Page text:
Blaikie v. Callahan

691 F.2d 64 (1982) | Cited 15 times | First Circuit | October 18, 1982

CAMPBELL, Circuit Judge.

This is an appeal from the district court's denial of a petition for habeas corpus. The question raised is whether the sixth amendment afforded the petitioner the right to call expert witnesses to testify after he had already rested his case. We find that given the facts of this case the sixth amendment provided no such right.

The facts can be summarized briefly. Petitioner James F. Blaikie, Jr., was tried for the first degree murder of his friend, David DeWilde. At his trial Blaikie admitted shooting DeWilde at approximately 1:00 p.m. on January 14, 1975, but claimed to have done so in self-defense during a struggle over some money he owed DeWilde. Blaikie stated that shortly after the shooting, he covered DeWilde's head with a plastic bag and then dragged the body down to his basement. He claimed that only several hours later that evening, after his wife had gone to sleep, did he return to the basement and decide to bury DeWilde in a small dry well in the basement floor. He testified that he left the body in the well, covered only by some boards for about a week and then filled in the well with sand, coal, and cement.

On the final day of testimony the prosecutor asked Blaikie if he knew about rigor mortis and was aware that it set in about 10 to 18 hours after death. Blaikie replied that he knew only a little about the subject and was unaware of when it occurred.

Following Blaikie's cross-examination, the defense rested its case. On rebuttal, the prosecution recalled Dr. Nolton H. Bigelow, the medical examiner who had conducted an autopsy on DeWilde. Dr. Bigelow testified, inter alia, that rigor mortis occurs "roughly two to four hours" after death and lasts for a period of 24 to 48 hours. He further stated that while rigor mortis lasts "It is very difficult to change the position of the arms, the legs or the torso of a body." Responding to a hypothetical question, Dr. Bigelow stated that "It would be extraordinarily difficult, virtually impossible" for the body to have been buried in the dry well after 9:00 p.m. because by that time rigor mortis would have set in and prevented the body from being bent over to fit into the well. Upon cross-examination, however, Dr. Bigelow admitted that the body could have been buried as Blaikie had testified if it had been folded over before rigor mortis had set in.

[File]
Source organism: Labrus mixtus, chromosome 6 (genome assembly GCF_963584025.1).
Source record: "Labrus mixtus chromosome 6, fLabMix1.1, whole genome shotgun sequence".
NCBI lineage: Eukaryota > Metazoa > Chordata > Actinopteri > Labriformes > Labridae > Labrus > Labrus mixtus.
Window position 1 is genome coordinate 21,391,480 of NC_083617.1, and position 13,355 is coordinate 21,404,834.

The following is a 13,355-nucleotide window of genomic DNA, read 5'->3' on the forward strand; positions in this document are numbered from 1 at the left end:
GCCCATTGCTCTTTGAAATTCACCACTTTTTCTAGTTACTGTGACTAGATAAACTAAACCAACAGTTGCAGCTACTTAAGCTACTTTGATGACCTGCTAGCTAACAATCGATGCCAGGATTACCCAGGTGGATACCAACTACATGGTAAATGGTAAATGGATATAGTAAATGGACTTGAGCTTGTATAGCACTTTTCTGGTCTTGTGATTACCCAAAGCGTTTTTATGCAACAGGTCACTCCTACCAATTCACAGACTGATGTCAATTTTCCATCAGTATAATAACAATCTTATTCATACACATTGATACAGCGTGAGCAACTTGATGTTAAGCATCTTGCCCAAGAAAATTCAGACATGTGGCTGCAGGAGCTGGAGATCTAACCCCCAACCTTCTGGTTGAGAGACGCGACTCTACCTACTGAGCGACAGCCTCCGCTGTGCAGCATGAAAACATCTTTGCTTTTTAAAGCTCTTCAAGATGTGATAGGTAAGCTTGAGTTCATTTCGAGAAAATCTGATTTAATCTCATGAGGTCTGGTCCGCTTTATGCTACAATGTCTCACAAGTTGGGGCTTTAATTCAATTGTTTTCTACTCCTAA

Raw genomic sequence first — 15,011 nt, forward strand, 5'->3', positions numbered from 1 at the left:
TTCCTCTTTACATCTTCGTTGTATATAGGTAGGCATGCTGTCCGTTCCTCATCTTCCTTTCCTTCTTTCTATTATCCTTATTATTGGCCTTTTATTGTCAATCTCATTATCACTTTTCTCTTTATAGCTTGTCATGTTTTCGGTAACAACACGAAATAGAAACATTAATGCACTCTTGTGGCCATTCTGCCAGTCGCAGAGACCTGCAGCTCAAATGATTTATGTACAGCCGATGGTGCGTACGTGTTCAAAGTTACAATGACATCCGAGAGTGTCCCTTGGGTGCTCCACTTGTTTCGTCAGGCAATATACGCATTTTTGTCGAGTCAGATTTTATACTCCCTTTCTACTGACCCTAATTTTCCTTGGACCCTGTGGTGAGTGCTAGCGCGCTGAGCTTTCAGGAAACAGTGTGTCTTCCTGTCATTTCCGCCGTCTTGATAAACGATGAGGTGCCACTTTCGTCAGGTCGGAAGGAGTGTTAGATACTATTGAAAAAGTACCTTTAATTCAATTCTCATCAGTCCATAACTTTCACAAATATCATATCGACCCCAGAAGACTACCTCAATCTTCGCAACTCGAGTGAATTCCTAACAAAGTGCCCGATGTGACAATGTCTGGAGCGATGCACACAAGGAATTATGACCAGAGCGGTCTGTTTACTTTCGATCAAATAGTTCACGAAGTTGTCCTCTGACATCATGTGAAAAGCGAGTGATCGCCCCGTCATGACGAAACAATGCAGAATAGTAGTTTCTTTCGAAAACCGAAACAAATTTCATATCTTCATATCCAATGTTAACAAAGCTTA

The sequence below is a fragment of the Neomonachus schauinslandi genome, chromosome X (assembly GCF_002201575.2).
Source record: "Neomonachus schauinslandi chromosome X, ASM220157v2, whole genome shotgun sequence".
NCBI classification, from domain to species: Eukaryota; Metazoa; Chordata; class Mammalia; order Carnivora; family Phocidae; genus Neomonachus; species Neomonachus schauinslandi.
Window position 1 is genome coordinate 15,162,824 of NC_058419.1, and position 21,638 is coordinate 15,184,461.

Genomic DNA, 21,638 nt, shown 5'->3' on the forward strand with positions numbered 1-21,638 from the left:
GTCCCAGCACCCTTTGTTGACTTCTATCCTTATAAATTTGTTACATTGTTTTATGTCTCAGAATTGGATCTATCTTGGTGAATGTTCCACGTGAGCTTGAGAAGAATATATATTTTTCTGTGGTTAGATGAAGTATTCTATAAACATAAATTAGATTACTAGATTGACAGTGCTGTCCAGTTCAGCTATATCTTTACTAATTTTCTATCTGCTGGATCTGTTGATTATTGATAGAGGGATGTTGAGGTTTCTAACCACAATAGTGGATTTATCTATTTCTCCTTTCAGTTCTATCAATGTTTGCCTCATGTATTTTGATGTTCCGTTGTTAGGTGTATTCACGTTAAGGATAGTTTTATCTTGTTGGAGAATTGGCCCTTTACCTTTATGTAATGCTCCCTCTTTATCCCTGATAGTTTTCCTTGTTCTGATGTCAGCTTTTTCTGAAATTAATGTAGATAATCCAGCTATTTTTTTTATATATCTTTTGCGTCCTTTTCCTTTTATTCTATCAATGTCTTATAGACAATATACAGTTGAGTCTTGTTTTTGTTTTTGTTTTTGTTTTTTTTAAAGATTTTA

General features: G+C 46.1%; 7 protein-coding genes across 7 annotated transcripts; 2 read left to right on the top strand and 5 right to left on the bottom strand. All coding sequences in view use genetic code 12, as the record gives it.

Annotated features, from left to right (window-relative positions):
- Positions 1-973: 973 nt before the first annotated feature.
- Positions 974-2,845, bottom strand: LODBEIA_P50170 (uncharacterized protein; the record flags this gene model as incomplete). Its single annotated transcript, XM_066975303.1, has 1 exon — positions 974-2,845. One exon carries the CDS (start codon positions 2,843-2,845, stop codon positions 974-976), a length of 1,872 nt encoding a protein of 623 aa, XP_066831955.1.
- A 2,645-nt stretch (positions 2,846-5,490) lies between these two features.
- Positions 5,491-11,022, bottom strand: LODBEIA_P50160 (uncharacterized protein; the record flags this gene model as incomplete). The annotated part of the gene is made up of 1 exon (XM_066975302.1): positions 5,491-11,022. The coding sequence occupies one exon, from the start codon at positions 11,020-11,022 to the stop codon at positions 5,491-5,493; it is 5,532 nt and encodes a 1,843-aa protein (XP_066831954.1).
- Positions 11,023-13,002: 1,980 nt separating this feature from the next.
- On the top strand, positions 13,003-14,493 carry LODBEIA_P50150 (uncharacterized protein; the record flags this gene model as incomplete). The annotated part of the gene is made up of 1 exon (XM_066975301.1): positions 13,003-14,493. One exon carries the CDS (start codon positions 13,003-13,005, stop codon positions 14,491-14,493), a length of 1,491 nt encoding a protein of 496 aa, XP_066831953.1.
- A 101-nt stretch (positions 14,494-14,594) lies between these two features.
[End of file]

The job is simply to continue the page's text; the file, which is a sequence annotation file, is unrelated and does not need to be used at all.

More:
After the defense counsel cross-examined Dr. Bigelow, the prosecution reexamined him as to other matters and then rested. The defense then called Blaikie back to the stand. He testified for a very short time as to the position from which he shot DeWilde. Following his cross-examination, counsel for the defense announced that the defense rested. He did not indicate that he might wish to call any further witnesses. At this point the court adjourned for the afternoon, telling the jury that closing arguments and instructions would be given in the morning.

The next morning the defense immediately moved to reopen its case so that it could present two expert witnesses who would have testified that the onset of rigor mortis varies with a number of factors but can occur up to 24 hours after death and that even if rigor mortis had set in already, the body could have been buried in the well without much difficulty. The defense stated that the witnesses were in the courtroom and ready to testify. The testimony, the defense asserted, would take no more than a half hour.

The trial court denied the defense motion without comment. Both parties then gave their closing arguments. In his argument, defense counsel reminded the jury that Dr. Bigelow had only stated that burial would be impossible if the body was flat when rigor mortis set in. Counsel asserted that there was no evidence as to the body's position prior to burial. The prosecutor then made her closing argument. She referred to Dr. Bigelow's testimony and argued that the body had been immediately buried after death, thus casting doubt on Blaikie's credibility and implying that the murder and burial had been planned in advance.